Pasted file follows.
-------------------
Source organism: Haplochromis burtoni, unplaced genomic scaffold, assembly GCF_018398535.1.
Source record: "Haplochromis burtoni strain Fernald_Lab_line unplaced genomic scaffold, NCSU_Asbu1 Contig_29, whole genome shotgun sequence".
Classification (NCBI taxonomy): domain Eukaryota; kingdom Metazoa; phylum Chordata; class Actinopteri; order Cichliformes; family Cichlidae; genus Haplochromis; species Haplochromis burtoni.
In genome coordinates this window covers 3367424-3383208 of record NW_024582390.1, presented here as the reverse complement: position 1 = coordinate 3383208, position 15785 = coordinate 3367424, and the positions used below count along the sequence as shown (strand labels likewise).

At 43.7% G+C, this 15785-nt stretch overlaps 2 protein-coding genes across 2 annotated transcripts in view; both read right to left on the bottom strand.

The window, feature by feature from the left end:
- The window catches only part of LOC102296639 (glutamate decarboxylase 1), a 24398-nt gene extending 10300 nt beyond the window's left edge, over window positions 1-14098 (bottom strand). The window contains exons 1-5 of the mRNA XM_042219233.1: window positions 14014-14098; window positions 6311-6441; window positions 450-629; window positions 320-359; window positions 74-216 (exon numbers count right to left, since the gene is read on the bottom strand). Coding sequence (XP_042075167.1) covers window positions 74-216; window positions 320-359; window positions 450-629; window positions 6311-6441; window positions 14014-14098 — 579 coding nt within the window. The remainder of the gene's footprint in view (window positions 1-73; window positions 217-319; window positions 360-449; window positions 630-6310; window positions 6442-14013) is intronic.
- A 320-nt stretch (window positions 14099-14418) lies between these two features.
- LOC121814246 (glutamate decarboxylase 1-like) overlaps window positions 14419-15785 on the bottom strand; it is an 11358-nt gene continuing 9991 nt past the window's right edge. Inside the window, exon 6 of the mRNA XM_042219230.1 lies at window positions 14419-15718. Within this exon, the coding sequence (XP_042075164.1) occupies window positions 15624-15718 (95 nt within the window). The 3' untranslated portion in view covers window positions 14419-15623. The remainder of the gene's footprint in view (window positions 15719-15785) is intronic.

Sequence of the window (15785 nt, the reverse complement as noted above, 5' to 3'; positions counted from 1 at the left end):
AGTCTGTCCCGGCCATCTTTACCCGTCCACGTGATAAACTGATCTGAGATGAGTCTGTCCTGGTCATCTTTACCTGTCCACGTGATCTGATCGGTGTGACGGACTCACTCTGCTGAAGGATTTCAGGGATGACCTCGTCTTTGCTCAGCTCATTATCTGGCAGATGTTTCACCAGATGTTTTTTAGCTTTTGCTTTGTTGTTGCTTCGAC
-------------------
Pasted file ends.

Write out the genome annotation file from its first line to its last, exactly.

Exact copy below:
Source organism: Haplochromis burtoni, unplaced genomic scaffold, assembly GCF_018398535.1.
Source record: "Haplochromis burtoni strain Fernald_Lab_line unplaced genomic scaffold, NCSU_Asbu1 Contig_29, whole genome shotgun sequence".
Classification (NCBI taxonomy): domain Eukaryota; kingdom Metazoa; phylum Chordata; class Actinopteri; order Cichliformes; family Cichlidae; genus Haplochromis; species Haplochromis burtoni.
In genome coordinates this window covers 3367424-3383208 of record NW_024582390.1, presented here as the reverse complement: position 1 = coordinate 3383208, position 15785 = coordinate 3367424, and the positions used below count along the sequence as shown (strand labels likewise).

At 43.7% G+C, this 15785-nt stretch overlaps 2 protein-coding genes across 2 annotated transcripts in view; both read right to left on the bottom strand.

The window, feature by feature from the left end:
- The window catches only part of LOC102296639 (glutamate decarboxylase 1), a 24398-nt gene extending 10300 nt beyond the window's left edge, over window positions 1-14098 (bottom strand). The window contains exons 1-5 of the mRNA XM_042219233.1: window positions 14014-14098; window positions 6311-6441; window positions 450-629; window positions 320-359; window positions 74-216 (exon numbers count right to left, since the gene is read on the bottom strand). Coding sequence (XP_042075167.1) covers window positions 74-216; window positions 320-359; window positions 450-629; window positions 6311-6441; window positions 14014-14098 — 579 coding nt within the window. The remainder of the gene's footprint in view (window positions 1-73; window positions 217-319; window positions 360-449; window positions 630-6310; window positions 6442-14013) is intronic.
- A 320-nt stretch (window positions 14099-14418) lies between these two features.
- LOC121814246 (glutamate decarboxylase 1-like) overlaps window positions 14419-15785 on the bottom strand; it is an 11358-nt gene continuing 9991 nt past the window's right edge. Inside the window, exon 6 of the mRNA XM_042219230.1 lies at window positions 14419-15718. Within this exon, the coding sequence (XP_042075164.1) occupies window positions 15624-15718 (95 nt within the window). The 3' untranslated portion in view covers window positions 14419-15623. The remainder of the gene's footprint in view (window positions 15719-15785) is intronic.

Sequence of the window (15785 nt, the reverse complement as noted above, 5' to 3'; positions counted from 1 at the left end):
AGTCTGTCCCGGCCATCTTTACCCGTCCACGTGATAAACTGATCTGAGATGAGTCTGTCCTGGTCATCTTTACCTGTCCACGTGATCTGATCGGTGTGACGGACTCACTCTGCTGAAGGATTTCAGGGATGACCTCGTCTTTGCTCAGCTCATTATCTGGCAGATGTTTCACCAGATGTTTTTTAGCTTTTGCTTTGTTGTTGCTTCGAC